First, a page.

What’s the solution?
More focus on others
When we focus more on others, we expand our perspective of reality beyond the self—understanding that our well-being and needs are not the only important ones.
As a parent, I encourage you to do community service or volunteer work with your children at least once a month to help reframe their perspective and connect with or assist others in need. This will aid their ability to develop empathy and expand their social awareness.
Allow them to select work they are interested in. For example, they may volunteer at an animal shelter if they love animals. If they enjoy music, find community service events that revolve around a common theme.
It helps to participate with your child so that you are modeling the importance of caring about others. The last thing you want is for them to see this as a punishment.
Community service and volunteer work equally serve as reality checks. Additionally, you may want to limit your child’s time on their devices, especially on social media.
Recommending books or documentaries that offer insight into alternative and broader perspectives can help expand the mind and reduce the anxiety that comes from focusing on the self and the undue pressure from feeling obligated to conform to superficial trends.
Time to be still
Involve your children in activities that foster mindfulness and introspection. For example, spending time in nature, journaling, writing short stories, art (drawing, painting, sculpting, building something, etc.), meditation, star gazing, or planting and maintaining a garden (flower or vegetable).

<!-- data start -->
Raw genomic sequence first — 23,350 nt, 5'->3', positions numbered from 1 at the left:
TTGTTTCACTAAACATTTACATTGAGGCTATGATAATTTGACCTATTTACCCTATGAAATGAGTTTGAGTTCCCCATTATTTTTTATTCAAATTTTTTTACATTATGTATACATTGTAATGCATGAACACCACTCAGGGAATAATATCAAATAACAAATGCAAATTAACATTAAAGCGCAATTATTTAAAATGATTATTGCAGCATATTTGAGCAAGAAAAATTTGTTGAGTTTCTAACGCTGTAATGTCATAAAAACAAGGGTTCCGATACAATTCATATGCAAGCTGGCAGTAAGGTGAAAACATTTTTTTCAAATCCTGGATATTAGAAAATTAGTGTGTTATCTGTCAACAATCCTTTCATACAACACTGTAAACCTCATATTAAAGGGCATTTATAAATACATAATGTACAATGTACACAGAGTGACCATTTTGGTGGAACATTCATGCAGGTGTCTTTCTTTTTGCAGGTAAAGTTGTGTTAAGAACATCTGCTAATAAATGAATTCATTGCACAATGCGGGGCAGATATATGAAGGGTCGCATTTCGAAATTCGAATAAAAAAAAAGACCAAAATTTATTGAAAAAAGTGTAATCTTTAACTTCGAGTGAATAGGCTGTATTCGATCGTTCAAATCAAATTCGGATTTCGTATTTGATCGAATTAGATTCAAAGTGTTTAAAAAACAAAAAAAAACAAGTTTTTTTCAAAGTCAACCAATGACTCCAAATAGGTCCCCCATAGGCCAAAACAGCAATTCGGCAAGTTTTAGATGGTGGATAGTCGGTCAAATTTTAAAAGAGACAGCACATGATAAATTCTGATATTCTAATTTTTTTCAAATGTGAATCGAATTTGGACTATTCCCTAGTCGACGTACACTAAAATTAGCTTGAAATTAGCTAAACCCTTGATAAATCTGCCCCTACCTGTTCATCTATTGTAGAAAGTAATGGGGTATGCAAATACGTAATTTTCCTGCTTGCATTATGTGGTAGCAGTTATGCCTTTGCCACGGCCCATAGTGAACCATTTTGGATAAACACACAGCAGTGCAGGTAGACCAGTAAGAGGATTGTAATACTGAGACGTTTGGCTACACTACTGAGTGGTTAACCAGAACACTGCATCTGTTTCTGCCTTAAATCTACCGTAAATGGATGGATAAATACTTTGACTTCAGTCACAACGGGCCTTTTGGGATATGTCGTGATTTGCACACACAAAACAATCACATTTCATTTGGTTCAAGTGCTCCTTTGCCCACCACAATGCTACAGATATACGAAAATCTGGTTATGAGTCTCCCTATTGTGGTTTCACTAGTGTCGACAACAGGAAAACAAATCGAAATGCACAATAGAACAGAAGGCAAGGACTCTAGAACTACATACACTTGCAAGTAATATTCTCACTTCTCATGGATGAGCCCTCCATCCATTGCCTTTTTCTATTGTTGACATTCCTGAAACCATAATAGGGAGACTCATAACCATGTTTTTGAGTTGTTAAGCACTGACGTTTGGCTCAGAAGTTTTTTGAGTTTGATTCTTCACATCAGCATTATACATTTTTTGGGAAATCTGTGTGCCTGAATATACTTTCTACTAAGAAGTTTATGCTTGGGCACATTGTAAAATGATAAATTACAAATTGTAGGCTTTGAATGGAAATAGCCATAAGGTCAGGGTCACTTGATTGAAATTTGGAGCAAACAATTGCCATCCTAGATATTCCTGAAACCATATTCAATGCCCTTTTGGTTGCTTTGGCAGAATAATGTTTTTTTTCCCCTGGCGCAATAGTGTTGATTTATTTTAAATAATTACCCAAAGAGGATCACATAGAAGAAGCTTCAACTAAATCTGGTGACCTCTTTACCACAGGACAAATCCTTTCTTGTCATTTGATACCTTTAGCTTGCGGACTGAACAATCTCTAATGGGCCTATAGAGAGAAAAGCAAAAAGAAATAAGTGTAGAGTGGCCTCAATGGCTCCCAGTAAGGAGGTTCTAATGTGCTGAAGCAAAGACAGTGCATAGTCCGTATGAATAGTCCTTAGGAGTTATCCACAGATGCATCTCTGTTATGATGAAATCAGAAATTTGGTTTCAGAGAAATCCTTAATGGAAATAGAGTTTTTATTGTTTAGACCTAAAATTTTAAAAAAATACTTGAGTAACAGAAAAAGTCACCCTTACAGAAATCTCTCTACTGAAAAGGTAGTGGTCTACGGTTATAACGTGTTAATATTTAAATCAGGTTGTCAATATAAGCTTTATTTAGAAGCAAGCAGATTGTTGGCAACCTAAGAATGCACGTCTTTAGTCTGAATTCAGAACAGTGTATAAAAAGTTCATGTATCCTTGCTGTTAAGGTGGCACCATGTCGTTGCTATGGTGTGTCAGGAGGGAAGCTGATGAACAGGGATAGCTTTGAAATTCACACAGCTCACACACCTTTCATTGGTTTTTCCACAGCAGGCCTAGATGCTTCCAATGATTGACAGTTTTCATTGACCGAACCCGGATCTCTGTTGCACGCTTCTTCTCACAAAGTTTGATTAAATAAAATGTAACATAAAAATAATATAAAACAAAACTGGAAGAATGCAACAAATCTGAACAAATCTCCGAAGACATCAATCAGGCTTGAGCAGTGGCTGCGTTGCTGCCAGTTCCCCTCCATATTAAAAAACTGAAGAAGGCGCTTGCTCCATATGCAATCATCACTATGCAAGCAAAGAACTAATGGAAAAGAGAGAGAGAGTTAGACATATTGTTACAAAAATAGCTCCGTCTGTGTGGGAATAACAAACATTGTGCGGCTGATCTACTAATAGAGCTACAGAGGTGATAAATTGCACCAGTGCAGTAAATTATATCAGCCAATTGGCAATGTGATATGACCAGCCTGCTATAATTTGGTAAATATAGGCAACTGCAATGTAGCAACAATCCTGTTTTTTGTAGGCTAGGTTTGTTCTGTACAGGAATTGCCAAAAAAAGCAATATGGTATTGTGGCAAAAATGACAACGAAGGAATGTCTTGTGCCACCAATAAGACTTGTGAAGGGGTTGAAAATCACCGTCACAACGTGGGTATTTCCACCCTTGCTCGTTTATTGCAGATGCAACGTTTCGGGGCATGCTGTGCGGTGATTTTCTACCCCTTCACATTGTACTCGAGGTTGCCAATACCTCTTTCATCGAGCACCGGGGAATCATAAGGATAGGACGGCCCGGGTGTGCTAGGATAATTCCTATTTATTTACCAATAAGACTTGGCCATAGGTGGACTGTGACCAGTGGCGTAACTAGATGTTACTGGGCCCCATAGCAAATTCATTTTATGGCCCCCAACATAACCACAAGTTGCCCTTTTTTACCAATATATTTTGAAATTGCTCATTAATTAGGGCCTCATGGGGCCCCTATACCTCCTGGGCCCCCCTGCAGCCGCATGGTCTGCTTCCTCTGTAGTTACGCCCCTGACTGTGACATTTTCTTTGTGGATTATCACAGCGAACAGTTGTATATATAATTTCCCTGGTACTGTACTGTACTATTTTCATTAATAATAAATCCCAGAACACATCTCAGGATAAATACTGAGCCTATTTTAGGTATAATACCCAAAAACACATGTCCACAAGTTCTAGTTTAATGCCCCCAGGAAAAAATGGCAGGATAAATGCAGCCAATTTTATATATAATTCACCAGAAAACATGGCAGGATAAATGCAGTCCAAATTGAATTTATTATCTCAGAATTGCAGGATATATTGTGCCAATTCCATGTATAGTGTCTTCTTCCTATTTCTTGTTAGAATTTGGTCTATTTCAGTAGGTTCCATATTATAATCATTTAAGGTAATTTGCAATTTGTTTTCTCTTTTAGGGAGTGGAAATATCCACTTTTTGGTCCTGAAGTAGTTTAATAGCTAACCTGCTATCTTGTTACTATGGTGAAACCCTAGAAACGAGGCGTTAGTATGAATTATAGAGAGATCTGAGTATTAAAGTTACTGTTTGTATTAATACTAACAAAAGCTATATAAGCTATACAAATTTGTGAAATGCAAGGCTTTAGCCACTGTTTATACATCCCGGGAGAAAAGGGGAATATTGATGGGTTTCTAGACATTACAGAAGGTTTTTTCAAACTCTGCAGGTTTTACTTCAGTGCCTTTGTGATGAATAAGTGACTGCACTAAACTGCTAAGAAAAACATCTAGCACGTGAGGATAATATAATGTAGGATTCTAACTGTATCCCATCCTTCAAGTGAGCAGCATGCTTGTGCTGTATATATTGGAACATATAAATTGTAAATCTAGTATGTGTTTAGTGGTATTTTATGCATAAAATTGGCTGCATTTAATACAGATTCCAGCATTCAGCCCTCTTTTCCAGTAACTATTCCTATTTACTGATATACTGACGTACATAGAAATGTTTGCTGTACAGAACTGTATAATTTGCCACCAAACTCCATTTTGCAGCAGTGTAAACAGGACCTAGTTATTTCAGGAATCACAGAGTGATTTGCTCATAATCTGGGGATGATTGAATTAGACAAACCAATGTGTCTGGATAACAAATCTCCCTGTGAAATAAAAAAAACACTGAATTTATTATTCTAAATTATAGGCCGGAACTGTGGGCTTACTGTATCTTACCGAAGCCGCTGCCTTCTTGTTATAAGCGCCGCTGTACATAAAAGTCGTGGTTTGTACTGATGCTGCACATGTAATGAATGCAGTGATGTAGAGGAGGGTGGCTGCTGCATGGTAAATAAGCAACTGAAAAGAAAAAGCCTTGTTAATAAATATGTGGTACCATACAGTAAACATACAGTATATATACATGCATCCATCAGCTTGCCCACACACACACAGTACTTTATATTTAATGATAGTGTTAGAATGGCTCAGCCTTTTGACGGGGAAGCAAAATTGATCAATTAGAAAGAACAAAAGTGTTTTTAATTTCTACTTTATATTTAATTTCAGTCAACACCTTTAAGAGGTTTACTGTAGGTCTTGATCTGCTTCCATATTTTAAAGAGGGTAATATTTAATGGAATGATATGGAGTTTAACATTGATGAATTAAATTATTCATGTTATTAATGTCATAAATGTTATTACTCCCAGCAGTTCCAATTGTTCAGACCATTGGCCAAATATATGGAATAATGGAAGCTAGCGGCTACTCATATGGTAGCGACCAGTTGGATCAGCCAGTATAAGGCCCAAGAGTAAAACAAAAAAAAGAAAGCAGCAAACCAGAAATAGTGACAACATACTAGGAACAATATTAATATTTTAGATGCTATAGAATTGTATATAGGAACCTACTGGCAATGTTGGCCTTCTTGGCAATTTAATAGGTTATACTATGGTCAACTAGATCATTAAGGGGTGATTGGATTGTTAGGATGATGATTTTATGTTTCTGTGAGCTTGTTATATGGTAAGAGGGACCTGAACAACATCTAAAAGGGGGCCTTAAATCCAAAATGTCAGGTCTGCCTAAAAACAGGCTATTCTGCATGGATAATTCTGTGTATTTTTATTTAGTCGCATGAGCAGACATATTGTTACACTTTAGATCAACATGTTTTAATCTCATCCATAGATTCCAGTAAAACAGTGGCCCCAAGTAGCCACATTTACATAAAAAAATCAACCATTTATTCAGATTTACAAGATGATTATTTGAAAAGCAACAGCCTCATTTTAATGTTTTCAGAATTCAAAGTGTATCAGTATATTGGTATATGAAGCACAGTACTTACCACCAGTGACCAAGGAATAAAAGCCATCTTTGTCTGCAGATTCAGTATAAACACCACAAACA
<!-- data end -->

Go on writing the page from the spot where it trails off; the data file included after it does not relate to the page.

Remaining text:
In the beginning, they may complain about how boring it is. Their brains struggle to slow down after being wired to process extensive rapid data. However, the brain can rewire itself over time to appreciate a more meaningful and slow-paced reality.
A focus on hope
Focusing on hope does not mean ignoring the harsh realities we face. But we can encourage taking action to work towards a better future. For example, suppose they are concerned about climate change. In that case, they can do their part to reduce their carbon footprint by carpooling, recycling, turning off lights or electronics when they aren’t using them, and being a responsible consumer (not buying things they don’t need or throwing things away that are still usable).
Sources like Goodness Exchange are an excellent resource that focuses on the good in the world and can shift the scale from everything being framed as doom and gloom to seeing that there are millions of people and organizations working towards positive change and the greater good.
For a generation that has primarily developed relationships through digital platforms, suggest putting together a friend group that meets in person or connects off social media platforms to remove the endless scrolling and skewed perception of reality.
Uninterrupted interaction is critical to our social-emotional development, which means no phones and limiting the number of photos they take. I highly encourage parents to swap out phones for digital cameras, which inhibits the ability to be preoccupied with social media.
If you’re reading this thinking, “my child is going to have a fit if I do the things you suggest,” you are probably right. They likely will not be thrilled in the beginning. Therefore, I suggest doing this as a family, not just imposing it on your children. It’s important to make changes gradually. Abrupt changes are difficult for all of us. Start slow, steady, and with open communication and your child’s involvement in the decision-making process.
None of us like being told what to do. Providing your child options makes them feel that they are an equal participant.